Lead arsenate Copper-chrome-arsenic
CA Prop 65 Developmental Toxin
U.S. TRI Developmental Toxin
CA Prop 65 Female Reproductive Toxin
CA Prop 65 Male Reproductive Toxin
U.S. TRI Reproductive Toxin
Yes
Not Listed
Yes
Yes
Not Listed
Yes
Not Listed
Yes
Yes
Not Listed
 
Chemicals of Special Concern
Lead arsenate Copper-chrome-arsenic
PAN Bad Actors
PAN Dirty Dozen list
Yes
Not Listed
Yes
Not Listed
 

Water Pollution Potential and Criteria for Lead arsenate

Water Pollution Potential

This Chemical
Parent Chemical
  Lead arsenate Copper-chrome-arsenic
PAN Ground Water Contaminant Rating Insufficient Data Insufficient Data
 

Sorry, no water quality standards or criteria have been established for this chemical by the U.S. or Canadian governments; however, there may be criteria established for related chemicals.

 

Regulatory Information for Lead arsenate

International Regulatory Status

This Chemical
Parent Chemical 
 
UNEP Persistent Organic Pollutant (POP)
UNEP Prior Informed Consent Chemical (PIC)
WHO Obsolete Pesticide
Not Listed
Not Listed
Not Listed
Not Listed
Not Listed
Not Listed
 

U.S. and California Regulatory Status

U.S. EPA Registered
U.S. EPA Hazardous Air Pollutant
U.S. EPA Minimum Risk Pesticide (25b list)

CA Registered
CA Groundwater Contaminant
CA Toxic Air Contaminant
No
Yes
No

No
Not Listed
HAPTAC, Indus
No
Not Listed
No

No
Not Listed
Not Listed
 

Maximum Tolerance and Residue Levels

Codex Alimentarius
   (UN FAO Maximum Residue Limits)
U.S. Maximum Tolerance Levels
European Union Maximum Residue Levels
Go to web site

Go to web site

Go to web site
 

Ecotoxicity for Lead arsenate

Note! Information for many chemicals is incomplete and may not be fully representative of effects on the environment. Why? Click on underlined terms for definitions and additional information.

Aquatic Ecotoxicity

All Toxic Effects for Organism Group
Organism Group Effects Noted
Fish Mortality
View All Aquatic Ecotoxicity Studies and References
 
Summary of Acute Toxicity for Organism Group
Organism Group Average Acute Toxicity Acute Toxicity Range
Fish Not Acutely Toxic Not Acutely Toxic
View All Acute Summaries
 

Terrestrial Ecotoxicity

Summary of Acute Toxicity for Organism Group

Sorry, no honeybee acute toxicity data available for this chemical. Try related chemicals.

Note: Population-level effects on honeybees may occur even if a pesticide has low acute toxicity. For example, certain pesticides interfere with honeybee reproduction, ability to navigate, or temperature regulation, any of which can have an effect on long-term survival of honeybee colonies. The neonicotinoids, pyrethroids and keto-enol pesticides are some types of pesticides causing one or more of these effects.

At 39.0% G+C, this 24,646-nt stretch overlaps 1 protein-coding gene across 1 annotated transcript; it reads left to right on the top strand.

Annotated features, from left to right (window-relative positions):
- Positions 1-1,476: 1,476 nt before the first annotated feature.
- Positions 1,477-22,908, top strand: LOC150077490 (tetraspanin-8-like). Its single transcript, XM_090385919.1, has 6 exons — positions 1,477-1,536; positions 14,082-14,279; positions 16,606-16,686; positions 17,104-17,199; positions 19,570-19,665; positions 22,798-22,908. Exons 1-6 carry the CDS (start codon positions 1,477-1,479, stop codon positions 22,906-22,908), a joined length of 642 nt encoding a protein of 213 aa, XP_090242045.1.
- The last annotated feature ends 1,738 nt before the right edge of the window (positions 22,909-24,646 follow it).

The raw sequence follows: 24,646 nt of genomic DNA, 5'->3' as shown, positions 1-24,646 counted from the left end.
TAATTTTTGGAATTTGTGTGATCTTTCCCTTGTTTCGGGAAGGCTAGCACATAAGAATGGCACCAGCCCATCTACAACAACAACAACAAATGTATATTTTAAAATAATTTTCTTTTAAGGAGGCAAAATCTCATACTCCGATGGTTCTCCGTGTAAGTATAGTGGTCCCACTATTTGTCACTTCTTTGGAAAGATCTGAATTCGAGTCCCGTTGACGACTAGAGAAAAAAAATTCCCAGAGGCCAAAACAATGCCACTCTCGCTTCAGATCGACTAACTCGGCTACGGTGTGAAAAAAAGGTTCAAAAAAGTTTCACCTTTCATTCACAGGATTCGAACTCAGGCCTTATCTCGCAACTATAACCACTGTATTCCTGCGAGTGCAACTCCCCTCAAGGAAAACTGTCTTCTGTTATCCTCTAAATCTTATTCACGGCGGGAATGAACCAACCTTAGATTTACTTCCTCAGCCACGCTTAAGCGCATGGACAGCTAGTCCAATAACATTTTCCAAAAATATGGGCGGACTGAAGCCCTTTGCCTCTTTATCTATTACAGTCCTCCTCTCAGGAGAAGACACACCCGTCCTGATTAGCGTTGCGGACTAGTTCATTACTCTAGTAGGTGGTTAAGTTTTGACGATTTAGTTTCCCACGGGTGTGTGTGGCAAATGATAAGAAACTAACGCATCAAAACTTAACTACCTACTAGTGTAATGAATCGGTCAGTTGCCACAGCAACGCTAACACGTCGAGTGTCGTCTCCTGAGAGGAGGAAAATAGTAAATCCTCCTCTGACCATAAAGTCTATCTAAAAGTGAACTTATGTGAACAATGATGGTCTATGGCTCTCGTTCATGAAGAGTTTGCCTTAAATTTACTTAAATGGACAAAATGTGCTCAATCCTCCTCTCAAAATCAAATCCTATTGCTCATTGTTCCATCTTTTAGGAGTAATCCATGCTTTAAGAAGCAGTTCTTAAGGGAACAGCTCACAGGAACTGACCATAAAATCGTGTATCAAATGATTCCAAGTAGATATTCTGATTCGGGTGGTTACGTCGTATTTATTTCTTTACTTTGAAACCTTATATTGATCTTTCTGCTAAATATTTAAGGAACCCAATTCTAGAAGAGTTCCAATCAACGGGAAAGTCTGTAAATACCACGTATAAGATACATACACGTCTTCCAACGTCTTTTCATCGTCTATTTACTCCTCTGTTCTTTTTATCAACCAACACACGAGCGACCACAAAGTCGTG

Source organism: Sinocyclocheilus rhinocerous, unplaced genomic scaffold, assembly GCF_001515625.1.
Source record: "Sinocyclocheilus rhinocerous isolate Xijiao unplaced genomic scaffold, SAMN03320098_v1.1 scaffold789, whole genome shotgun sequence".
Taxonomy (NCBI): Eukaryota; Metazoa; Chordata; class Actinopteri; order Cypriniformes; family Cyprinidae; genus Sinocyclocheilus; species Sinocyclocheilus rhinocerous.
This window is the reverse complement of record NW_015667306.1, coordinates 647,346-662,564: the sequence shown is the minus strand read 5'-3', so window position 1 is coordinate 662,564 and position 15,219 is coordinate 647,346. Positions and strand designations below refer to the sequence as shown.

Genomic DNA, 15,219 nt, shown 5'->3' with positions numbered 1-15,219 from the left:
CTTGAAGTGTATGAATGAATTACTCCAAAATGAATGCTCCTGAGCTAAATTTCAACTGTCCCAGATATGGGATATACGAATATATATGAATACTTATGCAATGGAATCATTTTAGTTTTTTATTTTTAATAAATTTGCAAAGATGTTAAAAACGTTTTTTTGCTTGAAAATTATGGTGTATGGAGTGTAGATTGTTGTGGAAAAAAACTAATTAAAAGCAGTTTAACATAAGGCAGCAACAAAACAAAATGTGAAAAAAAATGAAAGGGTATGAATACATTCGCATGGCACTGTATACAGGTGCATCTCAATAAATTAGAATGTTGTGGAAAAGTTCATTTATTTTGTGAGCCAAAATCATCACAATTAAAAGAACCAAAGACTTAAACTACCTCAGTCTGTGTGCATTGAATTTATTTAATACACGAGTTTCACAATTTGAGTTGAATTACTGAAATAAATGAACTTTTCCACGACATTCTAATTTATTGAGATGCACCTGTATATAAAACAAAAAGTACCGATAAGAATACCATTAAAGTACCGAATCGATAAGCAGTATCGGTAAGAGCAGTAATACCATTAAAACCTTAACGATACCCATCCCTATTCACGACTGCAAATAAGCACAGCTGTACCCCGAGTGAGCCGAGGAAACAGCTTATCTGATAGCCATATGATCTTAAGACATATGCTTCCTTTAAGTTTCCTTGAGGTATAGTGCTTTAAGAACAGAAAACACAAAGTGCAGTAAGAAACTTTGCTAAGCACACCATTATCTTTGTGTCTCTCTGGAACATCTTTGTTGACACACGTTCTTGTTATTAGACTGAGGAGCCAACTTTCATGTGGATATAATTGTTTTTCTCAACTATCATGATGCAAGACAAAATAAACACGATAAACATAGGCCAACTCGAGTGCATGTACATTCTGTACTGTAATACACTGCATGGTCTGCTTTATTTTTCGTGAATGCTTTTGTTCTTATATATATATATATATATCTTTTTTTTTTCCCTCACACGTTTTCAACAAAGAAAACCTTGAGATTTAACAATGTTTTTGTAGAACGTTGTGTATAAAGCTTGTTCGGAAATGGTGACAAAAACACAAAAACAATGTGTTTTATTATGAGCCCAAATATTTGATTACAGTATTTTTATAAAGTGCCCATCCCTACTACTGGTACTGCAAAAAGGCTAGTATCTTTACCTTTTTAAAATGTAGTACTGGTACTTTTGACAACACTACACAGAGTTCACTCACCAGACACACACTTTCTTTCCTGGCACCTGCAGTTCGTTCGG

Honeybee Chronic Toxicity

Sorry, no honeybee chronic toxicity data available for this chemical. Try related chemicals.

Related Chemicals for Lead arsenate

CAS Number Relation Reason Chemical Name Chem Detail Symptoms California Use Chem Use Type U.S. EPA Reg PAN Bad Actor
37337-13-6 Parent P Copper-chrome-arsenic View View View Wood Preservative No Yes
10103-61-4 Related 3,15 Copper arsenate View View View Herbicide, Insecticide, Rodenticide No Yes
7784-40-9, 10102-48-4, 53404-12-9 Related 3,15 Lead arsenate View View View Herbicide, Insecticide, Rodenticide No Yes
1327-31-7 Related 3,15 Lead arsenate, basic View View View Herbicide, Insecticide, Rodenticide No Yes
13464-44-3 Related 3,15 Zinc arsenate View View View Herbicide, Insecticide, Rodenticide No Yes
28837-97-0 Related 3,15 Zinc arsenite View View View Herbicide, Insecticide, Rodenticide No Yes
 
Working with the Information on this Page

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* Data marked with an asterisk indicates that this chemical is not explicitly listed on the corresponding list. Instead, it belongs to a group of chemicals that IS designated on the list. For example, if an agency assigns a classification of reproductive toxicant to "mercury compounds", that classification is applied to all mercury compounds in the PAN Pesticide database, which are then marked with an asterisk.